There’s time left in 2013 to find tax savings

Year-end Tax Planning for 2013

There is some time left to make some income tax savings moves for 2013.

Charitable Contributions.

Make deductible charitable contributions on or before Dec. 31. You must Taxpayers must be itemizing deductions on IRS Schedule A in order to benefit. Be sure to obtain acknowledgment letters for donations greater than $250. Cancelled checks are insufficient to support a deduction for a gift greater than $250.

Energy Credits

Homeowners still have some time to make energy saving home improvements. The Nonbusiness Energy Property Credit is available to homeowners who install energy efficient improvements such as insulation, new windows or furnaces. The 2013 credit rate is 10 percent of the cost of qualified energy efficiency improvements and has a lifetime limit of $500. The Residential Energy Efficient Property Credit is for alternative energy equipment. The credit is 30 percent of the amount spent on qualifying property such as solar electric systems or solar hot water heaters.

Tax-favored Education Savings

If you're eligible, for 2013 you can contribute up to $2,000 to a Coverdell account on behalf of a child. Contributions grow tax-free and qualified K-12 and higher-education-related withdrawals are tax-free. You have until next April 15 to contribute for income-tax purposes, but if you make the contribution by December 31, it will count as a gift for this year instead of next year for gift-tax purposes.

Anyone, regardless of income, can contribute up to $70,000 ($140,000 for a married couple) in 2013, to a 529 plan without incurring gift taxes, if you elect to have the gift treated as though it were made over five years. You don't have to invest in your own state's plan, and it's a good idea to compare state plans - especially if you live in a state with no deduction (such as California) or one with no state income tax.

Capital Gains and Losses

If you have capital gains in your stock portfolio, consider recognizing losses to offset them. It is generally a good idea to pair losses with gains. Total capital losses offset capital gains. Up to $3,000 in capital loss can be deducted against ordinary income. Unused loses can be carried forward and used in subsequent years.

Contribute to a Retirement Account

For 2013, the maximum IRA contribution is $5,500 ($6,500 if age 50 or over). The maximum contribution for a retirement plan such as a 401 (k) is $17,500 ($23,000 if age 50 or older).

If you're self-employed, consider a small business retirement account such as a SEP-IRA, SIMPLE IRA, Individual 401 (k) or other qualified retirement plan. Contributions are tax-deductible and grow tax-deferred. If you open a qualified retirement account by December 31, you have until the day you file next year, including extensions, to make this year's contribution.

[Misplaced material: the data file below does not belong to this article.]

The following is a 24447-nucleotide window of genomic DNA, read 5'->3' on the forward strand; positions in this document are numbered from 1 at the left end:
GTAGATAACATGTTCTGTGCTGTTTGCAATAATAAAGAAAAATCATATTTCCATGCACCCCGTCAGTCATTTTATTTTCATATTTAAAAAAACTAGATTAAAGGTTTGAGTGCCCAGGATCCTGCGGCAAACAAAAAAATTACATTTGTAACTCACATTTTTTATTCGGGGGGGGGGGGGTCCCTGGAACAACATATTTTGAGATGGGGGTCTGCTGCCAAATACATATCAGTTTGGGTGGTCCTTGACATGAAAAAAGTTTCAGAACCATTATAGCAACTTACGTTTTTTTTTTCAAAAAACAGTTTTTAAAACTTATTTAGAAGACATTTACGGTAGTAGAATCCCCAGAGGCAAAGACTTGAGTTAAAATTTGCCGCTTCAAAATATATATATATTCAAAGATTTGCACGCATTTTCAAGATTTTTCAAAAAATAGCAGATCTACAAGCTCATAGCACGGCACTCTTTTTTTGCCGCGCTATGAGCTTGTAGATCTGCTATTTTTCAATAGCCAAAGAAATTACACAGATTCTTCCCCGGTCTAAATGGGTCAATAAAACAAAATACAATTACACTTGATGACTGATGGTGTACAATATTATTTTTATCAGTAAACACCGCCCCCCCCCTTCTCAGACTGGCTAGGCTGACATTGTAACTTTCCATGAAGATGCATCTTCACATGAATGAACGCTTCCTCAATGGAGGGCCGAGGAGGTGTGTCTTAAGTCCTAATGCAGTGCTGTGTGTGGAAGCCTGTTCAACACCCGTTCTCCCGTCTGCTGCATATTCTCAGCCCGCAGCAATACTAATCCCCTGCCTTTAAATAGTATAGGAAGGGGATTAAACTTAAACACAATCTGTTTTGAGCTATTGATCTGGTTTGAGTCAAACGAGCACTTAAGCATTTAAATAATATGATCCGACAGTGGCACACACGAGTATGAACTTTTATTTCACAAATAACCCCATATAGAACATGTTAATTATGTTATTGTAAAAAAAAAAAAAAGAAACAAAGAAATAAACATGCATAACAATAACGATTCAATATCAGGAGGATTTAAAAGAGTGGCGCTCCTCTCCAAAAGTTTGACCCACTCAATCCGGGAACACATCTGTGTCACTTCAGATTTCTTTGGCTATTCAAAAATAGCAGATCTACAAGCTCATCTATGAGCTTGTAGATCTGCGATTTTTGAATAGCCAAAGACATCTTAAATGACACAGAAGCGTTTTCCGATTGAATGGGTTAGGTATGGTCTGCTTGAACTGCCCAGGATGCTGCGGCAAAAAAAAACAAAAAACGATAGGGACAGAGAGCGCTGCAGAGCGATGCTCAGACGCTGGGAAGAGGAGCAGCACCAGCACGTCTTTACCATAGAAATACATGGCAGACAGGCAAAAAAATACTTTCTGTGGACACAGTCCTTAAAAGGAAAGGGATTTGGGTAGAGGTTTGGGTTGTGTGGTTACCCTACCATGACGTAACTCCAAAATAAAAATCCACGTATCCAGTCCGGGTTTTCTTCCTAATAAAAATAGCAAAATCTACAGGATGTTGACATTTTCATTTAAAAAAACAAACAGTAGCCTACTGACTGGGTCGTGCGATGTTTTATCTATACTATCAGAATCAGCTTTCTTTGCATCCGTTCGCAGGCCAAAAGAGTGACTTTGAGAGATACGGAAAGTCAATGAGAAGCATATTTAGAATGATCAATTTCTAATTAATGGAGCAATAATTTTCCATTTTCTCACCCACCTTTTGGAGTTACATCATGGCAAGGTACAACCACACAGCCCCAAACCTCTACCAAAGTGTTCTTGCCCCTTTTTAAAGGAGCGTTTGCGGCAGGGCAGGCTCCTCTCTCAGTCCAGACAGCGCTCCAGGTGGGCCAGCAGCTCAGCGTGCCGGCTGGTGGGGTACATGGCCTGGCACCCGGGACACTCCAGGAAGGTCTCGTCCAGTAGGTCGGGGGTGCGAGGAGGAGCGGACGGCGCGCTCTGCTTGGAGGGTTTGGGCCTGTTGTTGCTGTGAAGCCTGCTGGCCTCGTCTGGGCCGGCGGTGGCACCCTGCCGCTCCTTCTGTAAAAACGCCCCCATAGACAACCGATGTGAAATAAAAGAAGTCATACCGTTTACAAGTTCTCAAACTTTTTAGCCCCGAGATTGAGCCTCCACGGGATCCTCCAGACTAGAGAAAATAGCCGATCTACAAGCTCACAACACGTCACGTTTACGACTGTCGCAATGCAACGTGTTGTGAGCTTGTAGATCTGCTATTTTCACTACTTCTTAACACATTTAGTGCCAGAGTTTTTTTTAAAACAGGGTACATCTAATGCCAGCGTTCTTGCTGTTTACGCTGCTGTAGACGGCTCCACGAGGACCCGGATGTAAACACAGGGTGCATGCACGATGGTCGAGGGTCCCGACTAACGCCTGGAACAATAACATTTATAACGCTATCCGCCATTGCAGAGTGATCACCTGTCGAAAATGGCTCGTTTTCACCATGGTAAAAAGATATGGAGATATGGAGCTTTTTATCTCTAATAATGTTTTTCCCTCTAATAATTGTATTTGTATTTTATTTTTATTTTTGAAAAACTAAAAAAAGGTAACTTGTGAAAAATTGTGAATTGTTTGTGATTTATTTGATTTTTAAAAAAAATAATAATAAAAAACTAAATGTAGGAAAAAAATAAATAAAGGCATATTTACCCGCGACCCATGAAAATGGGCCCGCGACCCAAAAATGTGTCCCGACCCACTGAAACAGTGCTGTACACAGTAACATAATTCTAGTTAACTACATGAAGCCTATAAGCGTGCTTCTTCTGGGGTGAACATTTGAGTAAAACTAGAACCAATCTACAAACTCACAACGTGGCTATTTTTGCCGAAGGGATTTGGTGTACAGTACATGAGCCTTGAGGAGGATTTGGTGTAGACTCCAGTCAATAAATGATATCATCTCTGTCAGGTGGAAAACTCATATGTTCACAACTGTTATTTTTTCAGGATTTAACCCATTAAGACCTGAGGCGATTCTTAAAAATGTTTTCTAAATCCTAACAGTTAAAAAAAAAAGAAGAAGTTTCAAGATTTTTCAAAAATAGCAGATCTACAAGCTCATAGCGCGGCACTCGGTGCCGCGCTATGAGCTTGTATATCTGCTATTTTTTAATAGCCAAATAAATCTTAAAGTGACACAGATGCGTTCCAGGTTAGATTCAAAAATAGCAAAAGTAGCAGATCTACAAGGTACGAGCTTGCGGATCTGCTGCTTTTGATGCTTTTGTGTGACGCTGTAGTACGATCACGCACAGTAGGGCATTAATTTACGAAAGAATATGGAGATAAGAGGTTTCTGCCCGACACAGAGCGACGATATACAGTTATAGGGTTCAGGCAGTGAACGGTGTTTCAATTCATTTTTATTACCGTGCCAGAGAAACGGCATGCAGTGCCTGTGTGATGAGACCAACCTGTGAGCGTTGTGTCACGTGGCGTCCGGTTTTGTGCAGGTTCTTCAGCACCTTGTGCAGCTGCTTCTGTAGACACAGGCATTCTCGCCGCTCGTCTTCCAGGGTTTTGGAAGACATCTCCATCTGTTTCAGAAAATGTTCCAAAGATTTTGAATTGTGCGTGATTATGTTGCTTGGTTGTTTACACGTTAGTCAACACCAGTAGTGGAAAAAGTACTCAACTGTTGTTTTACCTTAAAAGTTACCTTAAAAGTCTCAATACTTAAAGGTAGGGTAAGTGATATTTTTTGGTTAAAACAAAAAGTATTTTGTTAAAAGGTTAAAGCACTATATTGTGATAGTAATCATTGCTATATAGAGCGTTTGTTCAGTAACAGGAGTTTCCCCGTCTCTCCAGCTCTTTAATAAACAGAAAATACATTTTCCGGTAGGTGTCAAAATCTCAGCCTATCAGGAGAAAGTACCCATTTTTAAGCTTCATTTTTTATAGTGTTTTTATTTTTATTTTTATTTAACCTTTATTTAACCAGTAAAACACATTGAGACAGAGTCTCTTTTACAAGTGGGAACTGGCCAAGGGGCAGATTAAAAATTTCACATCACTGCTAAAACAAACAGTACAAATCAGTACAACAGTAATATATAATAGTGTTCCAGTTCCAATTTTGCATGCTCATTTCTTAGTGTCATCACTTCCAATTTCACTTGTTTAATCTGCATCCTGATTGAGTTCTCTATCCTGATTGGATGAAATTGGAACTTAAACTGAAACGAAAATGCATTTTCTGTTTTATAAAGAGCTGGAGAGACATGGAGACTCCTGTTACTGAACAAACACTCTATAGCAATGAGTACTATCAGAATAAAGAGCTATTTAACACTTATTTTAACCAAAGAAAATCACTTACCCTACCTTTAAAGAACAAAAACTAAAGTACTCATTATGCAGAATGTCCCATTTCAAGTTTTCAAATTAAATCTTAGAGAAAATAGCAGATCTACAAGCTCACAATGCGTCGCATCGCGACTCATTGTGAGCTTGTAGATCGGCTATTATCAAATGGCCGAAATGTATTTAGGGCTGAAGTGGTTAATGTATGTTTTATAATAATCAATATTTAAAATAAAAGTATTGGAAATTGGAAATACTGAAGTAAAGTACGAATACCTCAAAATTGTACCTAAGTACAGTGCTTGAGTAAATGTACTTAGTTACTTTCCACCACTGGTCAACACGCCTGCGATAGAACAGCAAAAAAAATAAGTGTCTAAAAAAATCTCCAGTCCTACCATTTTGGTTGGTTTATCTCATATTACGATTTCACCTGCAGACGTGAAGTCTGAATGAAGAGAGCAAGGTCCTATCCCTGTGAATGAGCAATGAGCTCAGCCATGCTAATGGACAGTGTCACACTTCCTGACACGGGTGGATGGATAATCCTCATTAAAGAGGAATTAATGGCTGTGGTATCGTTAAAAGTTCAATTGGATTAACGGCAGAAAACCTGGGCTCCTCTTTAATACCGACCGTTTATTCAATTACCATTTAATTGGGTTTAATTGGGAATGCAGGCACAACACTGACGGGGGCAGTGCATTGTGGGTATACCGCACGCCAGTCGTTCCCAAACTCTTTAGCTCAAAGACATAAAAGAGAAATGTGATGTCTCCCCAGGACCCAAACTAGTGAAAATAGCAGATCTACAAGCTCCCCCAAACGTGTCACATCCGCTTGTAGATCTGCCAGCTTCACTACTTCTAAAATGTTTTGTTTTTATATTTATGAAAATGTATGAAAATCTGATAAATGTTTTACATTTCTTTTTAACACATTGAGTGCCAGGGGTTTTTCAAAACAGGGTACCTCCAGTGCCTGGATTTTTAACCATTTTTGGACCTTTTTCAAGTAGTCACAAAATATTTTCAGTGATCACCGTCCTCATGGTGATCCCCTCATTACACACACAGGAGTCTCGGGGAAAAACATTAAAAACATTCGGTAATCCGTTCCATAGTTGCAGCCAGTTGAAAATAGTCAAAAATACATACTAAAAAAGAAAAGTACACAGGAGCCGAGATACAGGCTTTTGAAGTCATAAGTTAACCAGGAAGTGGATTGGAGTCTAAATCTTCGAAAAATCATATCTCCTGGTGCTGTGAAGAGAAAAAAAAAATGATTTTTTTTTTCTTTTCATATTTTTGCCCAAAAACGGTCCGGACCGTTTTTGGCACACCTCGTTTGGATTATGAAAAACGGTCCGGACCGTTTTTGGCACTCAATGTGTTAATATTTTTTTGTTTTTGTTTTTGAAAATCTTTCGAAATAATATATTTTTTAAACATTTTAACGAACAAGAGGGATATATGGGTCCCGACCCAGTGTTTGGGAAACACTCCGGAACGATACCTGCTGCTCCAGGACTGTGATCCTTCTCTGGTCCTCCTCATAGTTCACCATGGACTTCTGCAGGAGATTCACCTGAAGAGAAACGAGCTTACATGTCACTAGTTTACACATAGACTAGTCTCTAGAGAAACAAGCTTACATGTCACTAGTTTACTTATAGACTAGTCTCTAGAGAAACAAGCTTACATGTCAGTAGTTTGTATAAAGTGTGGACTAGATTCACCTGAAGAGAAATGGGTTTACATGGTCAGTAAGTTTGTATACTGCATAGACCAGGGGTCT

Retirement Savings Contribution Credit or "Saver's Credit."

This tax credit may be worth up to $2,000. It is available to eligible taxpayers who contribute to a retirement plan and whose income is generally less than $59,000.

Qualified Charitable Distribution from your IRA

This benefit expires at the end of 2013. It allows individuals age 70½ or over to contribute up to $100,000 directly to a qualified charity and exclude it from income. The excluded amount can satisfy the required minimum distributions for the owner and can keep taxpayers from losing the benefit of deductions and other tax benefits by keeping gross income lower.

Flexible Spending Accounts

Flexible spending accounts, also called flex plans, are fringe benefits which many companies offer that let employees put of their pay into a special account which can then be used to pay child care or medical bills. The advantage is that money that goes into the account avoids both income tax and Social Security taxes. The catch is the "use it or lose it" rule. If you don't use everything in the plan by the end of the year, you forfeit the excess.

Check to see if your employer has adopted a grace period permitted by the IRS, allowing employees to spend 2013 set-aside money as late as March 15, 2014. If not, make a last-minute trip to the drug store, dentist or optometrist to use up the funds in your account.

State and Local Taxes

Paying any state and local tax you expect to owe for 2013 before the end of 2013 will allow you to deduct those payments on your 2013 federal income tax return.

Gift Giving

The 2013 annual exclusion from the gift tax is $14,000. Taxpayers can give gifts up to $14,000 per donee without having to file a gift tax return and without using any of their lifetime exemption from estate and gift tax. Gifts are not income to the recipient and are not deductible to the donors.